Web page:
# Show existence of a,b

#### evinda

##### Well-known member
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Hello!!! Let $I$ an interval and $f: I \to \mathbb{R}$ a differentiable (as many times as we want) function.
If $\xi \in I$ with $f''(\xi) \neq 0$, then there are $a,b \in I: a< \xi <b$ and $\frac{f(b)-f(a)}{b-a}=f'(\xi)$.

Hint: First suppose that $f'(\xi)=0$ and show that at $\xi$ we have a local extremum. Then find (for example with the intermediate value theorem) $a,b$ with $a< \xi<b$ and $f(a)=f(b)$, therefore... etc.
For $f'(\xi) \neq 0$, consider the function $g(x)=f(x)-f'(\xi)x$ to get reduced to the previous case.

So we suppose that $f'(\xi)=0$.

How do we show that $f$ has a local extremum at $\xi$ ?

I have thought to calculate the Taylor series of second order.

Then, $f(x)=f(\xi)+f'(\xi) (x-\xi)+\frac{f''(\xi)}{2!}(x-\xi)^2=f(\xi)+\frac{f''(\xi)}{2}(x-\xi)^2$.

From this we get that $f(x)-f(\xi) \neq 0$.

But this does not help somehow, does it?

How else can we start the proof? #### Klaas van Aarsen

##### MHB Seeker
Staff member
Hello!!!

Let $I$ an interval and $f: I \to \mathbb{R}$ a differentiable (as many times as we want) function.
If $\xi \in I$ with $f''(\xi) \neq 0$, then there are $a,b \in I: a< \xi <b$ and $\frac{f(b)-f(a)}{b-a}=f'(\xi)$.

Hint: First suppose that $f'(\xi)=0$ and show that at $\xi$ we have a local extremum. Then find (for example with the intermediate value theorem) $a,b$ with $a< \xi<b$ and $f(a)=f(b)$, therefore... etc.
For $f'(\xi) \neq 0$, consider the function $g(x)=f(x)-f'(\xi)x$ to get reduced to the previous case.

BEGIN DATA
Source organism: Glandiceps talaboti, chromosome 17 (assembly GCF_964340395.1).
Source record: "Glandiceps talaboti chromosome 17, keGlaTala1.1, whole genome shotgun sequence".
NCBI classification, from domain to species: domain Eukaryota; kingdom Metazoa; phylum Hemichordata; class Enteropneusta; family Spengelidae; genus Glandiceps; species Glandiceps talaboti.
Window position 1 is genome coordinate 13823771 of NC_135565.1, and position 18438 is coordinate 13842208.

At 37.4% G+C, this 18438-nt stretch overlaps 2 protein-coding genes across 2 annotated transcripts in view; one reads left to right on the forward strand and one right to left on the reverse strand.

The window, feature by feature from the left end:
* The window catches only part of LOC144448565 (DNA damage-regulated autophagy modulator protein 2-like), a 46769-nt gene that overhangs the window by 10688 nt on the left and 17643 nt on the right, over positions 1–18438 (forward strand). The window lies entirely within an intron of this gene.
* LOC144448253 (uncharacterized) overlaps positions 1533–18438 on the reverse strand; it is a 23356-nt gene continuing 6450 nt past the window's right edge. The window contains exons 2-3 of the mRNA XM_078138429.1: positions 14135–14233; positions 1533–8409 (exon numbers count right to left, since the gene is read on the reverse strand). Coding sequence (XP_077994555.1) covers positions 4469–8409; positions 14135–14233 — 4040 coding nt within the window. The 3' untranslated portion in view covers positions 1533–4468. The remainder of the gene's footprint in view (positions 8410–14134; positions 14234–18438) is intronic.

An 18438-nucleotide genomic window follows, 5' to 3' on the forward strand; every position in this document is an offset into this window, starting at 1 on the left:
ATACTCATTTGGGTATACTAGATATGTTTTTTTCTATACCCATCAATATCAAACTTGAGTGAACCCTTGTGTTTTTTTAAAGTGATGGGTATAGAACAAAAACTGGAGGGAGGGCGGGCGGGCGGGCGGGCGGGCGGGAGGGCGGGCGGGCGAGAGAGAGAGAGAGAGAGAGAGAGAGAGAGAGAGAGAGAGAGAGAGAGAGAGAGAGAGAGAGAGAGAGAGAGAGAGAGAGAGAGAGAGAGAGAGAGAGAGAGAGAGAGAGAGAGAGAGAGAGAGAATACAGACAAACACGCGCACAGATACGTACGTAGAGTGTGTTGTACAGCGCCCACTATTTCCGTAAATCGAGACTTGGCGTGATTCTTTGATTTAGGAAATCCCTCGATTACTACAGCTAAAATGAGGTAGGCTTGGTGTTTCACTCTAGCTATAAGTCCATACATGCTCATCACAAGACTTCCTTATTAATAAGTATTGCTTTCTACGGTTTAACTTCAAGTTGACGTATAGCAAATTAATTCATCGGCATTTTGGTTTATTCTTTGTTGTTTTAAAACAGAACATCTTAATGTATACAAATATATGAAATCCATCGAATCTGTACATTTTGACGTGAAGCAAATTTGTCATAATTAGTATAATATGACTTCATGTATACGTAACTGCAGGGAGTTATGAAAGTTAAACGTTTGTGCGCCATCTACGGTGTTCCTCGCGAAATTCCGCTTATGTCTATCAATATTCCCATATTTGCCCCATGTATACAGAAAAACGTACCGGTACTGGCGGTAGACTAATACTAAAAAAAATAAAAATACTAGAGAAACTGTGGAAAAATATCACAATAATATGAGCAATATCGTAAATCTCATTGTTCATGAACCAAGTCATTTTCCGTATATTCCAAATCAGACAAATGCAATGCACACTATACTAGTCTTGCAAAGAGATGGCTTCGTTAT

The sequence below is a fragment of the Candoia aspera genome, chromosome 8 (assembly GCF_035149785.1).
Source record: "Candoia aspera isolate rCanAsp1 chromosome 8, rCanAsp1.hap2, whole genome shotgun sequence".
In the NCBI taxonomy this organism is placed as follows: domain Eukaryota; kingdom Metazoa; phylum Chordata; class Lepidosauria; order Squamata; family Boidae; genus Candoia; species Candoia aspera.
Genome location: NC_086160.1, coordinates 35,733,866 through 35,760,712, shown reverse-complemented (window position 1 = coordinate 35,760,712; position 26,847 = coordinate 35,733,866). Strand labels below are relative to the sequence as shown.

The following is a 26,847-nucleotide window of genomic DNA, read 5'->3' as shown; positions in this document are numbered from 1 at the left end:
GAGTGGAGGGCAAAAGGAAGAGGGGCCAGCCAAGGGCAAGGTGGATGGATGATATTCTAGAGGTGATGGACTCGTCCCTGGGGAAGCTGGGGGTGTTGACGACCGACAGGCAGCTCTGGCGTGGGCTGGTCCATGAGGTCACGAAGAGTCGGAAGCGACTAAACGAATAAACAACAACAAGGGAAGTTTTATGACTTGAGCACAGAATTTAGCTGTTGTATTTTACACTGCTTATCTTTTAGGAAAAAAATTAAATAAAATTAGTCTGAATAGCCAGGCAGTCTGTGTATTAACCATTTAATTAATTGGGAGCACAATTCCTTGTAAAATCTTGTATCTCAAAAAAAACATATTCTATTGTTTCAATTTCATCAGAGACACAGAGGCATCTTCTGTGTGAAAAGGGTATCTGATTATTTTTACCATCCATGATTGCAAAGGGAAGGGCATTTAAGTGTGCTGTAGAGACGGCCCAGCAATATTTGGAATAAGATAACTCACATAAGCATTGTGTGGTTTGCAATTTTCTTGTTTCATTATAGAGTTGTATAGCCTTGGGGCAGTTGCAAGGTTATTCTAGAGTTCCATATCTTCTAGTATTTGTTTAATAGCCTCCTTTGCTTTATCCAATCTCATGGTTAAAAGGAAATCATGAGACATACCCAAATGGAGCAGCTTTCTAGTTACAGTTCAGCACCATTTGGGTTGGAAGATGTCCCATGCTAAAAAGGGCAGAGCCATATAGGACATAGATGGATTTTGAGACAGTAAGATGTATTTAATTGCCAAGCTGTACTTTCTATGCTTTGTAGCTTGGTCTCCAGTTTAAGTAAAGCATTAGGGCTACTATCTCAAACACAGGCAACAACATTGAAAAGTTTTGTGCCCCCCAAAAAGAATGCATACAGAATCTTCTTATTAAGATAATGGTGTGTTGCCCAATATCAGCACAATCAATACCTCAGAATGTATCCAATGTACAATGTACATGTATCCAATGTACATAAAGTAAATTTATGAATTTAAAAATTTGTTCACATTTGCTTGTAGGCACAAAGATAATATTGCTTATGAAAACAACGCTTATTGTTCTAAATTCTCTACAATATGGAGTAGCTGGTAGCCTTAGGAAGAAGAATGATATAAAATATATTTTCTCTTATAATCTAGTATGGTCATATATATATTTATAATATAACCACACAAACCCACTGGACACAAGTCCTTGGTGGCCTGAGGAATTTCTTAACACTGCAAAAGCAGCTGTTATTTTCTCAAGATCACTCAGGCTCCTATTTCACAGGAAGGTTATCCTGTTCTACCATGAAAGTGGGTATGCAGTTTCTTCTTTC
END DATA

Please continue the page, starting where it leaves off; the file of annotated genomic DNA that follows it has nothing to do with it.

So we suppose that $f'(\xi)=0$.

How do we show that $f$ has a local extremum at $\xi$ ?
Hey evinda !!

If $f'(\xi)=0$ then we either have a local extremum or a saddle point don't we?
Can it be a saddle point? I have thought to calculate the Taylor series of second order.

Then, $f(x)=f(\xi)+f'(\xi) (x-\xi)+\frac{f''(\xi)}{2!}(x-\xi)^2=f(\xi)+\frac{f''(\xi)}{2}(x-\xi)^2$.

From this we get that $f(x)-f(\xi) \neq 0$.
Couldn't we still have that $f(x)-f(\xi) = 0$?

Suppose we pick $I=[-2,2]$, $f(x)=x^2-1$, $x=-1$, and $\xi=+1$.
Don't we have $f(x)-f(\xi)=0$ then? #### evinda

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Hey evinda !!

If $f'(\xi)=0$ then we either have a local extremum or a saddle point don't we?
Can it be a saddle point? When do we have a saddle point given a single-valued function?  Couldn't we still have that $f(x)-f(\xi) = 0$?

Suppose we pick $I=[-2,2]$, $f(x)=x^2-1$, $x=-1$, and $\xi=+1$.
Don't we have $f(x)-f(\xi)=0$ then? Oh yes, right!!!  #### Klaas van Aarsen

##### MHB Seeker
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When do we have a saddle point given a single-valued function?
Ah, sorry, it's not called a saddle point for a function of one variable. Instead it's called an inflection point.